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Soc Neurosci. 2018 Feb;13(1):1-39. doi: 10.1080/17470919.2016.1245214. Epub 2016 Oct 27.

Social neuroscience: undoing the schism between neurology and psychiatry.

Author information

1
a Laboratory of Experimental Psychology and Neuroscience (LPEN), Institute of Cognitive and Translational Neuroscience (INCyT), INECO Foundation , Favaloro University , Buenos Aires , Argentina.
2
b National Scientific and Technical Research Council (CONICET) , Buenos Aires , Argentina.
3
c Center for Social and Cognitive Neuroscience (CSCN), School of Psychology , Universidad Adolfo Ibáñez , Santiago de Chile , Chile.
4
d Universidad Autónoma del Caribe , Barranquilla , Colombia.
5
e Centre of Excellence in Cognition and its Disorders , Australian Research Council (ACR) , Sydney , Australia.
6
f Faculty of Elementary and Special Education (FEEyE) , National University of Cuyo (UNCuyo) , Mendoza , Argentina.
7
g Departamento de Lingüística y Literatura, Facultad de Humanidades , Universidad de Santiago de Chile , Santiago , Chile.
8
h Unit of Applied Neurobiology (UNA, CEMIC) , Buenos Aires , Argentina.
9
i Department of Experimental Psychology , University of South Carolina , Columbia , SC , USA.

Abstract

Multiple disorders once jointly conceived as "nervous diseases" became segregated by the distinct institutional traditions forged in neurology and psychiatry. As a result, each field specialized in the study and treatment of a subset of such conditions. Here we propose new avenues for interdisciplinary interaction through a triangulation of both fields with social neuroscience. To this end, we review evidence from five relevant domains (facial emotion recognition, empathy, theory of mind, moral cognition, and social context assessment), highlighting their common disturbances across neurological and psychiatric conditions and discussing their multiple pathophysiological mechanisms. Our proposal is anchored in multidimensional evidence, including behavioral, neurocognitive, and genetic findings. From a clinical perspective, this work paves the way for dimensional and transdiagnostic approaches, new pharmacological treatments, and educational innovations rooted in a combined neuropsychiatric training. Research-wise, it fosters new models of the social brain and a novel platform to explore the interplay of cognitive and social functions. Finally, we identify new challenges for this synergistic framework.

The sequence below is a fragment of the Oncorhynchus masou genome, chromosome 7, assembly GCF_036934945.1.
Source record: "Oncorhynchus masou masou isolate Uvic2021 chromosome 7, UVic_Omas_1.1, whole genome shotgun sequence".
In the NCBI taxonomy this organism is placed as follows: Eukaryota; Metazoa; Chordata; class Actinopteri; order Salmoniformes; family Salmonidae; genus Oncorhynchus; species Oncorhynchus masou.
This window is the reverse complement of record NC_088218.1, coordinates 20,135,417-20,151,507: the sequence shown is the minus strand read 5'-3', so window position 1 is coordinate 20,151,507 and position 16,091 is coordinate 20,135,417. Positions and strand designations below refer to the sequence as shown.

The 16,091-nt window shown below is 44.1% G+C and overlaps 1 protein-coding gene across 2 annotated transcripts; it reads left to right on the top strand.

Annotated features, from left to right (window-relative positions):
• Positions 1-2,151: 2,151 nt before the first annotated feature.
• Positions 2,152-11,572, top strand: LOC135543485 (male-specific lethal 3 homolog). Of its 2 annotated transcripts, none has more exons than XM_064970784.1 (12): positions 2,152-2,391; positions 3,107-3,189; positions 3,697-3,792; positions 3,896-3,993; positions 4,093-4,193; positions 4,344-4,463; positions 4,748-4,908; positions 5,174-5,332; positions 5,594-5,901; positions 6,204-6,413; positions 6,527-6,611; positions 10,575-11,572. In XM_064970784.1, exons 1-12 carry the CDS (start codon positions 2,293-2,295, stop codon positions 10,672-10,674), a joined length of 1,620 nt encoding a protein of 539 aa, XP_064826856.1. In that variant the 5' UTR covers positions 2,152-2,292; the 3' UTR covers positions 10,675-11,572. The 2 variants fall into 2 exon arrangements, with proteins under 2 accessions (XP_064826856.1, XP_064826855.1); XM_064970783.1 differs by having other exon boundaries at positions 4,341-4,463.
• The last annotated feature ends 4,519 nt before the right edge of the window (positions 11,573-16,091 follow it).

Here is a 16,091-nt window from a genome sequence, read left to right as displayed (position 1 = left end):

KEYWORDS:

Social neuroscience; neurology; neuropsychiatry; psychiatry

PMID:
27707008
DOI:
10.1080/17470919.2016.1245214
[Indexed for MEDLINE]

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